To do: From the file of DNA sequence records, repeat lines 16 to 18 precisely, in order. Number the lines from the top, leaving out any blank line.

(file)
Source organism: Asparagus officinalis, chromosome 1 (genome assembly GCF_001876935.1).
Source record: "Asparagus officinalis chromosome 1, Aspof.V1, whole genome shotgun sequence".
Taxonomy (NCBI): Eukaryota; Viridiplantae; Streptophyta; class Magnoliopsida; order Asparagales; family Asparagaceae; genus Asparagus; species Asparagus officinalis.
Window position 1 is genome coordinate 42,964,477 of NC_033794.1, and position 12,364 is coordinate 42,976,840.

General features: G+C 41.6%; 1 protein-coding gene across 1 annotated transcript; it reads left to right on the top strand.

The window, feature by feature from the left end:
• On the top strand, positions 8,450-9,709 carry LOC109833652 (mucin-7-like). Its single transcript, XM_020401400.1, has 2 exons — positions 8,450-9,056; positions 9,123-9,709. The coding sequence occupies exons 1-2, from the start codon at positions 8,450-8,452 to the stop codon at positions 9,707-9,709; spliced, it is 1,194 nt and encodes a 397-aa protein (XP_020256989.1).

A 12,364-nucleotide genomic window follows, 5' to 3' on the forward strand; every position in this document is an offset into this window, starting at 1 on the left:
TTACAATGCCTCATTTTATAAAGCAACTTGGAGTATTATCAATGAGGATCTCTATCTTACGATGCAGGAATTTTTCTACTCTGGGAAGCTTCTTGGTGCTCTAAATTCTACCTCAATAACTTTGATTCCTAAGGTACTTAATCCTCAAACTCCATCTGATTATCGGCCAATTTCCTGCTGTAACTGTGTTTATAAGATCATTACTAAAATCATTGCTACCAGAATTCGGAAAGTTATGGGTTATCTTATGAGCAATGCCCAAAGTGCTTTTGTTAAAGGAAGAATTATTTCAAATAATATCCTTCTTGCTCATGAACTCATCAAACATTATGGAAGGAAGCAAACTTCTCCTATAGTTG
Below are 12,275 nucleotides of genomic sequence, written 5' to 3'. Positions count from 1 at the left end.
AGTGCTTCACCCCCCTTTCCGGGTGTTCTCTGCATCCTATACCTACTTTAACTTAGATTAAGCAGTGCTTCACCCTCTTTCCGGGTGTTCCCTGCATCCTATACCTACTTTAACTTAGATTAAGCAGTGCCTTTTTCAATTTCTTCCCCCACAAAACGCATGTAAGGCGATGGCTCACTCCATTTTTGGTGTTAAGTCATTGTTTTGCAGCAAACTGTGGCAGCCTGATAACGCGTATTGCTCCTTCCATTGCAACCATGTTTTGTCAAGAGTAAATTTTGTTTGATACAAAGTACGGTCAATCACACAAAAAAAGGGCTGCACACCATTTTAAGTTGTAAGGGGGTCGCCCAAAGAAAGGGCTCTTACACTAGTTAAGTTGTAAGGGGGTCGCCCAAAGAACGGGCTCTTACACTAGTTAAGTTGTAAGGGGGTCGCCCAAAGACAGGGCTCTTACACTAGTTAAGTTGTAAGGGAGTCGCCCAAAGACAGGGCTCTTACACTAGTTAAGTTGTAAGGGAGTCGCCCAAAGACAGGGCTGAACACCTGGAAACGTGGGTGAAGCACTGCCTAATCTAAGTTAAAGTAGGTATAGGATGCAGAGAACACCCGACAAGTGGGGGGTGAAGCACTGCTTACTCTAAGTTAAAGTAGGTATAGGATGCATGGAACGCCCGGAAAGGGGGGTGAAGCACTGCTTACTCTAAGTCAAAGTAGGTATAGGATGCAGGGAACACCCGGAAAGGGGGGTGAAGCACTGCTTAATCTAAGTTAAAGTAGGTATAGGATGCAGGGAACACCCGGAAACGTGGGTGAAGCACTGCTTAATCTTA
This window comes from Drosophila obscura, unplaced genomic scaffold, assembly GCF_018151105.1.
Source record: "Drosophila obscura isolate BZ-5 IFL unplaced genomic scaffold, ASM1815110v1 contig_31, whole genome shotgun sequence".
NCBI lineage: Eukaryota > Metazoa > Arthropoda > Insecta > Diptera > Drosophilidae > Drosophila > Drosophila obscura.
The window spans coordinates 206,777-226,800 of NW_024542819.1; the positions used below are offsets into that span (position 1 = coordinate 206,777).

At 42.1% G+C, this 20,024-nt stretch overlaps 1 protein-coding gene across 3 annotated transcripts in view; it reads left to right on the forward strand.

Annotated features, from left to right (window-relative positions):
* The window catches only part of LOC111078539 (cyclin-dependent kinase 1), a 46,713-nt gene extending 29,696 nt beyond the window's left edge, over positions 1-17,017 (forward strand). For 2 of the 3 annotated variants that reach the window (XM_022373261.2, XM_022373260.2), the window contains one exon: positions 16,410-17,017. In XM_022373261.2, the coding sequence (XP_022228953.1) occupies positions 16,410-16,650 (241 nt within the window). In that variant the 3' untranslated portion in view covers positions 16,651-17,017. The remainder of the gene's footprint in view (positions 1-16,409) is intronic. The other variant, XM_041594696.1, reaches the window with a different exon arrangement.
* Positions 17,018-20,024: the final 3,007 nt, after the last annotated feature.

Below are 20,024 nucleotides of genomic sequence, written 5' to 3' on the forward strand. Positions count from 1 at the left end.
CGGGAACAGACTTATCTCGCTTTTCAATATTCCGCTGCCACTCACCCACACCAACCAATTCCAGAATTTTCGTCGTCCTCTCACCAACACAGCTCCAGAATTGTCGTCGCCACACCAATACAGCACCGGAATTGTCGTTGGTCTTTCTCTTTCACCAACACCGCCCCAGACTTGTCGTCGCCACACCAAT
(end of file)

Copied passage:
At 42.1% G+C, this 20,024-nt stretch overlaps 1 protein-coding gene across 3 annotated transcripts in view; it reads left to right on the forward strand.

Annotated features, from left to right (window-relative positions):
* The window catches only part of LOC111078539 (cyclin-dependent kinase 1), a 46,713-nt gene extending 29,696 nt beyond the window's left edge, over positions 1-17,017 (forward strand). For 2 of the 3 annotated variants that reach the window (XM_022373261.2, XM_022373260.2), the window contains one exon: positions 16,410-17,017. In XM_022373261.2, the coding sequence (XP_022228953.1) occupies positions 16,410-16,650 (241 nt within the window). In that variant the 3' untranslated portion in view covers positions 16,651-17,017. The remainder of the gene's footprint in view (positions 1-16,409) is intronic. The other variant, XM_041594696.1, reaches the window with a different exon arrangement.